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Do you include your name in the title? That’s a good question and one that warrants some consideration. It is your firm after all but including your name can add for some challenges if your firm experiences some success and grows beyond you as the main talent. In addition, things can really go haywire if your last name is something that you know people will mis-spell … like “van Leeuwen” (man, does that guy have a road to hoe). That is probably why he and his business partner, “Mr. Eckert”, chose not to use their names in the title of the firm. For now, I am going to use my name because in my make believe firm, if I don’t do it, apparently it doesn’t get done and nobody has any talent other than myself. I also likes the o’s.

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If you don’t have a proper noun in the title, you absolutely need to introduce an action verb to the title – such as:

design, construct, work, build, or shop

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If you were to use “Architect” or “Architecture”, be prepare to be ridiculed by me as supremely generic and not very creative. You must also prepare for the fact that you will spend your professional life site-adapting fast food restaurants and big box tenants (if that works ever comes back that is…) but I will raise my Hamm’s beer to salute you from afar … since you will be at a table reserved for bottle service and they won’t let me in that area. Since the possibility that someone other than yourself might eventually work there, another consideration is to include words such as (and don’t forget the punctuation):

Partners, Associates,  or Architects

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but please give some consideration to the “and” portion. You could write the word out but up until this point, you don’t have any graphics. That is where the & symbol or the + symbol come into play

+   /   &   and

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So put all this magic and good sense together and you have yourself a guaranteed winner:

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I hope you can use this most instructive methodology to develop your new firm name. Choosing your components properly and building your new firm name with this methodology will ensure that you will experience everything that you have coming – I’m warning you now so don’t say I didn’t warn you..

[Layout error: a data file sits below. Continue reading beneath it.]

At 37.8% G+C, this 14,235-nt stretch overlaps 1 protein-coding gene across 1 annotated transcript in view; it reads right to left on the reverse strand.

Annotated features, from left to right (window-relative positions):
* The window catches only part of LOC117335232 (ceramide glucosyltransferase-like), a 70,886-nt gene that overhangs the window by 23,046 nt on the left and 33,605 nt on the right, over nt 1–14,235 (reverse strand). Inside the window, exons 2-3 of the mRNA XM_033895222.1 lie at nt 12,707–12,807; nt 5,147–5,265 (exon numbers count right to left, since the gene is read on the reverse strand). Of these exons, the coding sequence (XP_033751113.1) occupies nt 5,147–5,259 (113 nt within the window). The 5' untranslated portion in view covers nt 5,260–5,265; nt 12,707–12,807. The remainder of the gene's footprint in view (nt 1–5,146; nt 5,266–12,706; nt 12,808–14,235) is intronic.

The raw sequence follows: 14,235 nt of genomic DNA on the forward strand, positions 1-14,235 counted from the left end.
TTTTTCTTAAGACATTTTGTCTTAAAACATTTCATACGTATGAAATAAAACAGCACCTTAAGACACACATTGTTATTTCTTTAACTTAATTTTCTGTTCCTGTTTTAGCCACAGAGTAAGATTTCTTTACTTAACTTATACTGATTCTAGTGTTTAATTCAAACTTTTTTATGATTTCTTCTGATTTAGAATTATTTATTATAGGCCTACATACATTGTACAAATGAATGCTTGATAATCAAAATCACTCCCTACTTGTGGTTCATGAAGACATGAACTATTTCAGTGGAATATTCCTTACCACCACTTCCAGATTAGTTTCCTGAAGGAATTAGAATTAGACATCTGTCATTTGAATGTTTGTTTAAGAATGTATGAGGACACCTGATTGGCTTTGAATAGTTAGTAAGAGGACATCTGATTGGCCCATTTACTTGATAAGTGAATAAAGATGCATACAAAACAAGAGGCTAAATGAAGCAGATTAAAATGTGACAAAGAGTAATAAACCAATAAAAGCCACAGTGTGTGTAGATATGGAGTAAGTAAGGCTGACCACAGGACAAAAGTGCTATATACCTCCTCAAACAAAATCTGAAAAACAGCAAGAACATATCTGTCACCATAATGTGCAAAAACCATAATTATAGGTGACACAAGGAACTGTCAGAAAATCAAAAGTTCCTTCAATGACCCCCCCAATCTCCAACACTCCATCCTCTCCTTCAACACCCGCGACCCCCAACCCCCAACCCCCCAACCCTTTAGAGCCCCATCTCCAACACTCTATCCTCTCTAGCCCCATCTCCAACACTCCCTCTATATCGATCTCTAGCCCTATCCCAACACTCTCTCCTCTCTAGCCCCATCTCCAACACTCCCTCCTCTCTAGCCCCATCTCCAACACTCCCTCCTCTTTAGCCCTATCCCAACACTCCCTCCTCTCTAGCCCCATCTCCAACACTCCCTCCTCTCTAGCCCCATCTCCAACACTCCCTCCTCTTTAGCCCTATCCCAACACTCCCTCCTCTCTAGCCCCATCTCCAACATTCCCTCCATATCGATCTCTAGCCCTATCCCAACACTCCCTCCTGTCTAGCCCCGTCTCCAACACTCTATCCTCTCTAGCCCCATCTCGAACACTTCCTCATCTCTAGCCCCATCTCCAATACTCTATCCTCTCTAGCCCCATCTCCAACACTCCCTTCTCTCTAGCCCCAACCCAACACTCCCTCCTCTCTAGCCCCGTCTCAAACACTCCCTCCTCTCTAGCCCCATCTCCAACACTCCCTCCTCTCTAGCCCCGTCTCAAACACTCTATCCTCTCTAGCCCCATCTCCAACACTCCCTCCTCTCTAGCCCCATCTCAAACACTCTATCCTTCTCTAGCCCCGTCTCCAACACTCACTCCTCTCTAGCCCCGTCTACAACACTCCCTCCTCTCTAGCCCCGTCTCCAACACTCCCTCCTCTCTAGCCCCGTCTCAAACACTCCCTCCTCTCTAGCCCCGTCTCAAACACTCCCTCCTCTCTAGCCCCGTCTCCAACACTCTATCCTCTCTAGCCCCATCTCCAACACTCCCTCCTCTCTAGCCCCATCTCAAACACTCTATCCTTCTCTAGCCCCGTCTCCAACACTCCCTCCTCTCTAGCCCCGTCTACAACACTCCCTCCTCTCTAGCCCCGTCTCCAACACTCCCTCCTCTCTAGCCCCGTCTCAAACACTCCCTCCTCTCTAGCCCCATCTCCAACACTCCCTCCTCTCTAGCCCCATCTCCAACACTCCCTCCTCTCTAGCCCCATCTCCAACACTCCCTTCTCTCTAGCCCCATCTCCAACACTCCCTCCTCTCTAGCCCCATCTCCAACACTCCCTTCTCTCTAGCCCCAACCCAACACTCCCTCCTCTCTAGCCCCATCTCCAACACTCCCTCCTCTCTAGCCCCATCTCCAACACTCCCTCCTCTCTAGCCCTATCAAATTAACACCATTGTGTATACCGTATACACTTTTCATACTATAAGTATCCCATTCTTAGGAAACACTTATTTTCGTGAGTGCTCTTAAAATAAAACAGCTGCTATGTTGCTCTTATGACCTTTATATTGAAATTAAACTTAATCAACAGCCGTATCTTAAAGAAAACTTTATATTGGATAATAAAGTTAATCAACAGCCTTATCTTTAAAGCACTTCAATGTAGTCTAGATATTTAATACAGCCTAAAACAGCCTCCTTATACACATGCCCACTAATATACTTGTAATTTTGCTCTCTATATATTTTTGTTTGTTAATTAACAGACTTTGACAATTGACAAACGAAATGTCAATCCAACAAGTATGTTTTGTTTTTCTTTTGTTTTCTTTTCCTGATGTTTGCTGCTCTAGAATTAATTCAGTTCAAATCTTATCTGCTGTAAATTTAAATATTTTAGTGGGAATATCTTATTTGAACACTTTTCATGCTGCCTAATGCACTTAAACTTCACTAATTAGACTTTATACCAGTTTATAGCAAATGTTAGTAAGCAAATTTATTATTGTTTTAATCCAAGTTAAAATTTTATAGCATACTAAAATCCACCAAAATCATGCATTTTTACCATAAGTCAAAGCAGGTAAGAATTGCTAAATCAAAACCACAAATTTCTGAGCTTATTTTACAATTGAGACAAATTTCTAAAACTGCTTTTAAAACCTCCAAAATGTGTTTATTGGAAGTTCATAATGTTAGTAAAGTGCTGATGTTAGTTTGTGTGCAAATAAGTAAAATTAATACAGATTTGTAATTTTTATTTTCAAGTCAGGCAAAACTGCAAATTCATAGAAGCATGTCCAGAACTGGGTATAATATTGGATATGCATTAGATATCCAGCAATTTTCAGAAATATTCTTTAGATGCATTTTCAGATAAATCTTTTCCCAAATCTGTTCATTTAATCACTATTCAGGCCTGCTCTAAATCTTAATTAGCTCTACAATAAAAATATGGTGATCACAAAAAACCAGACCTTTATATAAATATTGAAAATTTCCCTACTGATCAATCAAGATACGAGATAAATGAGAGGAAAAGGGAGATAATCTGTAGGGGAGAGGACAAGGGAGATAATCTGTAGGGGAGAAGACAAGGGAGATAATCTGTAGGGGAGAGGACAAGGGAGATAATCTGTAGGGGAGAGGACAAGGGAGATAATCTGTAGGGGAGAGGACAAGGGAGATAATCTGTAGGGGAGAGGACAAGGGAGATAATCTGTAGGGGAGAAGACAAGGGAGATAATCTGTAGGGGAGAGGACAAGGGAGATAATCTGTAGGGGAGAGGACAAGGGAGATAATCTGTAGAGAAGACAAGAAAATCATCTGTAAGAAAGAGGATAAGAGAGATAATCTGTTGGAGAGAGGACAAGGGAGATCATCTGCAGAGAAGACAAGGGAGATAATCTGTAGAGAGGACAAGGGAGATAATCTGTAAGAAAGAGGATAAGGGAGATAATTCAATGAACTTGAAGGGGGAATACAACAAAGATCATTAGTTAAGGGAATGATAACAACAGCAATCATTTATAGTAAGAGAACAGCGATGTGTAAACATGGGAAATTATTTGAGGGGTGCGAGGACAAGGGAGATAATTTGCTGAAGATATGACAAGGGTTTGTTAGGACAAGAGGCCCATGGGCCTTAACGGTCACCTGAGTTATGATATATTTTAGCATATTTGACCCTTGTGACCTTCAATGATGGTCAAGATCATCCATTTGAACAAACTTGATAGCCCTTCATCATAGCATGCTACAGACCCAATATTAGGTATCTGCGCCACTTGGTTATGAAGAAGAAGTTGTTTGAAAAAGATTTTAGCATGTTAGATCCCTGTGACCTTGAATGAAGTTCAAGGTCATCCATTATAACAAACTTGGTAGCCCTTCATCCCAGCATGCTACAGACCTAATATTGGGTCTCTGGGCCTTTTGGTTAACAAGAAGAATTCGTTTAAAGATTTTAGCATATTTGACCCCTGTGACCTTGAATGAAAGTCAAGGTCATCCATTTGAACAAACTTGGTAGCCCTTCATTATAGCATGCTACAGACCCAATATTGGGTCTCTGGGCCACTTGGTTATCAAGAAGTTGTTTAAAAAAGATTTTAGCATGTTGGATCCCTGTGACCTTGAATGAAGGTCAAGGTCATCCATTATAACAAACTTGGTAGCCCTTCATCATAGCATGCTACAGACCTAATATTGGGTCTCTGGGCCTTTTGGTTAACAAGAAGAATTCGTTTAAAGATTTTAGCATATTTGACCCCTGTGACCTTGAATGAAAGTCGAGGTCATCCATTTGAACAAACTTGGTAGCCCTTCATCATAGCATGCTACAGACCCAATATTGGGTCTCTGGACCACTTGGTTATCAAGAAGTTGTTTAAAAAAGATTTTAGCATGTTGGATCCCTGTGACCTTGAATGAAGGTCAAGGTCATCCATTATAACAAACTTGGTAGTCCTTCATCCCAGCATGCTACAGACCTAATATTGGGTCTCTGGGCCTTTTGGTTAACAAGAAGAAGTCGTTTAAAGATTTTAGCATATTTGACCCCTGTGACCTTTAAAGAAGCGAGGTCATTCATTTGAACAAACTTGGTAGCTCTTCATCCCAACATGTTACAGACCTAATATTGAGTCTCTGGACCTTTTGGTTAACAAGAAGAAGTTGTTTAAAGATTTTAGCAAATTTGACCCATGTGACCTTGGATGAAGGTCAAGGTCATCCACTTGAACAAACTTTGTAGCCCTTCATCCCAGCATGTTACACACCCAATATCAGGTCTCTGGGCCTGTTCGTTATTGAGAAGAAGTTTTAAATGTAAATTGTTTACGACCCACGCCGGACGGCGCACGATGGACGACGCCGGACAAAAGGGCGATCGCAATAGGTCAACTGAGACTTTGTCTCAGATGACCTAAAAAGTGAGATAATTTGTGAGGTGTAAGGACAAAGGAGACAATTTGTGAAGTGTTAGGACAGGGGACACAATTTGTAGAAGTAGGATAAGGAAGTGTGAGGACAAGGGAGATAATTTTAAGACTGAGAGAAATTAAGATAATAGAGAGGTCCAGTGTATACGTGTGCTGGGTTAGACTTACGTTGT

**Disclaimer**I should come clean and let everyone know that post was supposed to be a goof – hopefully you know that. The problem is that no matter how hard I tried to make this post humorous, there was simply too much truth to the process. Maybe this is a  commentary on how predictable a purported group of creative thinkers have become – along with their black clothing, heavy-rimmed glasses, and felt tipped pens. <sigh> I have all those things too – I am soooo predictable…..

Cite: Borson, Bob. "How to name your design firm" 13 Sep 2011. ArchDaily. Accessed 30 Sep 2014. <http://www.archdaily.com/?p=168022>
  • Conway Pedron

    Skidmore Owens and Merrill? Is that a new one?

    • Conway Pedron

      Oh nice. They changed it. Snarkiness prevails.

  • Citrillion

    That’s ‘row to hoe’ not ‘road to hoe’. One does not ‘hoe’ roads.

  • Nik

    Our whole field is being corrupted by non thinking architecture drones, sigh.

    • Sam

      What does this have to do with the article?

  • Barry

    Like
    have been changing name every 5 years or so for 35 years and not found something that sits well yet. (though ‘Habitat’ was as good as it got, and the domain is probably available, but out of my league). More like this please for the un-categorised (and the pedants).

  • Alec

    Atelier and Studio are as cliché as using Mart at the end of your grocery store name. Plus signs are even worse.

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  • Dam ha Khanh

    is he joking ?

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    im start small office but not place office name any one give suggestion to me

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    Pls suggest architectural office name on “C,L,I,U &S